Second, NAR itself needs to change the assumptions and presumptions of the so-called members. Instead of caving in to charges that NAR shouldn’t be in the business of rating/ranking its members, NAR (and its real members, the ones who give a shit) ought to come firmly down on the side of rating and ranking its members. It can even cite NAR’s Preamble to the Code of Ethics:
Such interests impose obligations beyond those of ordinary commerce. They impose grave social responsibility and a patriotic duty to which REALTORS® should dedicate themselves, and for which they should be diligent in preparing themselves. REALTORS®, therefore, are zealous to maintain and improve the standards of their calling and share with their fellow REALTORS® a common responsibility for its integrity and honor.
How the hell do you zealously maintain and improve the standards of the calling without rating and ranking people who claim to dedicate themselves to such standards? Sure, you can argue over the algorithms, the metrics, say that numbers don’t tell the whole story, and the like — but the core argument needs to be established: NAR will impose obligations on its members that go beyond those of ordinary commerce. NAR will do this with actions, not mere words. It’s a fundamental shift in the meaning of membership, and it is high time that this happen, not just for the sake of Move and Realtor.com, but for the sake of the Realtor brand itself.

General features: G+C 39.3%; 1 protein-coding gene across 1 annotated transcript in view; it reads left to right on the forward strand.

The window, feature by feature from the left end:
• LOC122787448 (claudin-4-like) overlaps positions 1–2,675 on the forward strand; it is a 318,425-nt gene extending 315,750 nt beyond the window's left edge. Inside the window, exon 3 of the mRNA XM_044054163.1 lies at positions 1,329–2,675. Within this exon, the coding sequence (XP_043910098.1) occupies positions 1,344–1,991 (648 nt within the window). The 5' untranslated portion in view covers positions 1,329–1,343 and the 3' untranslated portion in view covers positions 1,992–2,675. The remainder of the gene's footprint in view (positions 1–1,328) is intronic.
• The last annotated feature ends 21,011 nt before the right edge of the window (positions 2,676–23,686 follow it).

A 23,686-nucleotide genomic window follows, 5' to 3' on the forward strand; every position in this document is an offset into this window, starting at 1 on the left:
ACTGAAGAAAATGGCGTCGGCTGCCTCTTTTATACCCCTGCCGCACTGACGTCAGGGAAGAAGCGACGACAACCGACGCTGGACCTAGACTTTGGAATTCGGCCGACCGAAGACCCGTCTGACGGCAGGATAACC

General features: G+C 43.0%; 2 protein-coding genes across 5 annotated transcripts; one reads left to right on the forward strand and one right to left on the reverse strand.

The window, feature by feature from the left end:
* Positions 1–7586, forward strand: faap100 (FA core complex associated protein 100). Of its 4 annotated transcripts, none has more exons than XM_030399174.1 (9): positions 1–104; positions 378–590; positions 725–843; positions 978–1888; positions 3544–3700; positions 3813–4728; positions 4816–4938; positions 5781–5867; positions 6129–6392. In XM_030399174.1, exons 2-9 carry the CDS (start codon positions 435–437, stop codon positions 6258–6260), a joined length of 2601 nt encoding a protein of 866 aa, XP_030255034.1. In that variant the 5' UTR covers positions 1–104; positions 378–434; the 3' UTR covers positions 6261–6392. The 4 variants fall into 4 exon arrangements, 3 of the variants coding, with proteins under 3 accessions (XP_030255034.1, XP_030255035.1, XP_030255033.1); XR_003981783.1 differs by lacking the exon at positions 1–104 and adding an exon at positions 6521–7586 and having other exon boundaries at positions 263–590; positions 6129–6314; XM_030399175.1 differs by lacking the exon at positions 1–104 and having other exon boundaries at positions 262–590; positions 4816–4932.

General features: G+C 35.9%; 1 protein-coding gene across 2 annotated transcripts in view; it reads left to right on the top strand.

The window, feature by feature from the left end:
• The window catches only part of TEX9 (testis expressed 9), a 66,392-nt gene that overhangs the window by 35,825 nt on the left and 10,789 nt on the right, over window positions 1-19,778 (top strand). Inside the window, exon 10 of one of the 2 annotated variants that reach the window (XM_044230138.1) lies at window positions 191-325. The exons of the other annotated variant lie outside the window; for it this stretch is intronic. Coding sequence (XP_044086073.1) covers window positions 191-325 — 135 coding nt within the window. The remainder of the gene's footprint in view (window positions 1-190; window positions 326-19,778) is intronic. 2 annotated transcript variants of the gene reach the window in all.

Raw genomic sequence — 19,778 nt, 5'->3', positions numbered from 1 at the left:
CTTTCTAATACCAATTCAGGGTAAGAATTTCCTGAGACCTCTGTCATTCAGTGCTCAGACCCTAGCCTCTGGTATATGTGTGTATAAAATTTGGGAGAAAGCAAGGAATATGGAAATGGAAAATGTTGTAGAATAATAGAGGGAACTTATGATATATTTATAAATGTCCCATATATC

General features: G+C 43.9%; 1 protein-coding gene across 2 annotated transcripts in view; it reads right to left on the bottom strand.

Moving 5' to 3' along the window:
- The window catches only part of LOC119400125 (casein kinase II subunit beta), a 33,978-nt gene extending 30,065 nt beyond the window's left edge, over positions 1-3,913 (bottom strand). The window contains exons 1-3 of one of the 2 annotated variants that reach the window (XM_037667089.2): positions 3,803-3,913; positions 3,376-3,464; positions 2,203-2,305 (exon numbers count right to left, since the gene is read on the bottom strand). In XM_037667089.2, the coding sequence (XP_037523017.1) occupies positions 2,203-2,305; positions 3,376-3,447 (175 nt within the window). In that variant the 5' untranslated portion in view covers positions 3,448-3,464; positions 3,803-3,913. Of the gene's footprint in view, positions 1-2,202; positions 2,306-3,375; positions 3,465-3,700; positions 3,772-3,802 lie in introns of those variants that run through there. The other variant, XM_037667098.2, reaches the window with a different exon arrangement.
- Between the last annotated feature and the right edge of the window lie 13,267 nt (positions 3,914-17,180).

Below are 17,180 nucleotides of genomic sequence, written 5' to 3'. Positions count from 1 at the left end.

Because NAR cannot put the “sheen back on the REALTOR brand” just by putting forward some website showcasing REALTORS; it can only put the sheen back on when the brand actually means something in the marketplace, and not everyone with a license will qualify to become a REALTOR.
The goal should be, as Bob suggests, to get out of the traffic game. Instead, get into the TRUST game. Transform the REALTOR brand into something that doesn’t just talk the talk of ethics, professionalism, and competence, but walks the walk. Sorry, my friends at NAR, but the brand isn’t that today. It has been too diluted over the years, with too many yahoos carrying the brand simply because they paid the dues.
Above all, that has to change. (And… seems to me that NAR brass are getting more and more comfortable with the idea of a smaller, more focused NAR in any event….)